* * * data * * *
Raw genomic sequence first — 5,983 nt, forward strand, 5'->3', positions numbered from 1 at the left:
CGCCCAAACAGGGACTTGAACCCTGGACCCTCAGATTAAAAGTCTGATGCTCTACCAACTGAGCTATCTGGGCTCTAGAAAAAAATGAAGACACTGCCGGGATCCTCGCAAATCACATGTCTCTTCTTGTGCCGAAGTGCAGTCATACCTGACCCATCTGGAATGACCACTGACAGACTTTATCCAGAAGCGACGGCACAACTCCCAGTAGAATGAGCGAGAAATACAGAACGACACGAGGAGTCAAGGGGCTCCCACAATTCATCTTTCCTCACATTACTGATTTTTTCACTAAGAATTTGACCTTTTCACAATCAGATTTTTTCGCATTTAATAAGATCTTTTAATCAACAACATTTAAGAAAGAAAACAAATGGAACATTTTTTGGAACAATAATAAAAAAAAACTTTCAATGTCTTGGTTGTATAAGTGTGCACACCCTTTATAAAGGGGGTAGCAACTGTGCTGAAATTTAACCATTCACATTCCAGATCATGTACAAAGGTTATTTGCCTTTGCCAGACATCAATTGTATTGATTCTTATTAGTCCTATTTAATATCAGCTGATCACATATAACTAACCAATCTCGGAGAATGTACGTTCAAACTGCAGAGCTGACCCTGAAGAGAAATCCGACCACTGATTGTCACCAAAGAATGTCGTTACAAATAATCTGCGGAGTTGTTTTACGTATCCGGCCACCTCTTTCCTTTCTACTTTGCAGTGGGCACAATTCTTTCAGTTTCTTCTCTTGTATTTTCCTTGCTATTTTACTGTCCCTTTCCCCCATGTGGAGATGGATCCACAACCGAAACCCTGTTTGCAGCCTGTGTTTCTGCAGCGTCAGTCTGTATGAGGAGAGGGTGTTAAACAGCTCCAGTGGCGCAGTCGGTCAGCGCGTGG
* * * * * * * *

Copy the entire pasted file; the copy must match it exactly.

Raw genomic sequence first — 5,983 nt, forward strand, 5'->3', positions numbered from 1 at the left:
CGCCCAAACAGGGACTTGAACCCTGGACCCTCAGATTAAAAGTCTGATGCTCTACCAACTGAGCTATCTGGGCTCTAGAAAAAAATGAAGACACTGCCGGGATCCTCGCAAATCACATGTCTCTTCTTGTGCCGAAGTGCAGTCATACCTGACCCATCTGGAATGACCACTGACAGACTTTATCCAGAAGCGACGGCACAACTCCCAGTAGAATGAGCGAGAAATACAGAACGACACGAGGAGTCAAGGGGCTCCCACAATTCATCTTTCCTCACATTACTGATTTTTTCACTAAGAATTTGACCTTTTCACAATCAGATTTTTTCGCATTTAATAAGATCTTTTAATCAACAACATTTAAGAAAGAAAACAAATGGAACATTTTTTGGAACAATAATAAAAAAAAACTTTCAATGTCTTGGTTGTATAAGTGTGCACACCCTTTATAAAGGGGGTAGCAACTGTGCTGAAATTTAACCATTCACATTCCAGATCATGTACAAAGGTTATTTGCCTTTGCCAGACATCAATTGTATTGATTCTTATTAGTCCTATTTAATATCAGCTGATCACATATAACTAACCAATCTCGGAGAATGTACGTTCAAACTGCAGAGCTGACCCTGAAGAGAAATCCGACCACTGATTGTCACCAAAGAATGTCGTTACAAATAATCTGCGGAGTTGTTTTACGTATCCGGCCACCTCTTTCCTTTCTACTTTGCAGTGGGCACAATTCTTTCAGTTTCTTCTCTTGTATTTTCCTTGCTATTTTACTGTCCCTTTCCCCCATGTGGAGATGGATCCACAACCGAAACCCTGTTTGCAGCCTGTGTTTCTGCAGCGTCAGTCTGTATGAGGAGAGGGTGTTAAACAGCTCCAGTGGCGCAGTCGGTCAGCGCGTGG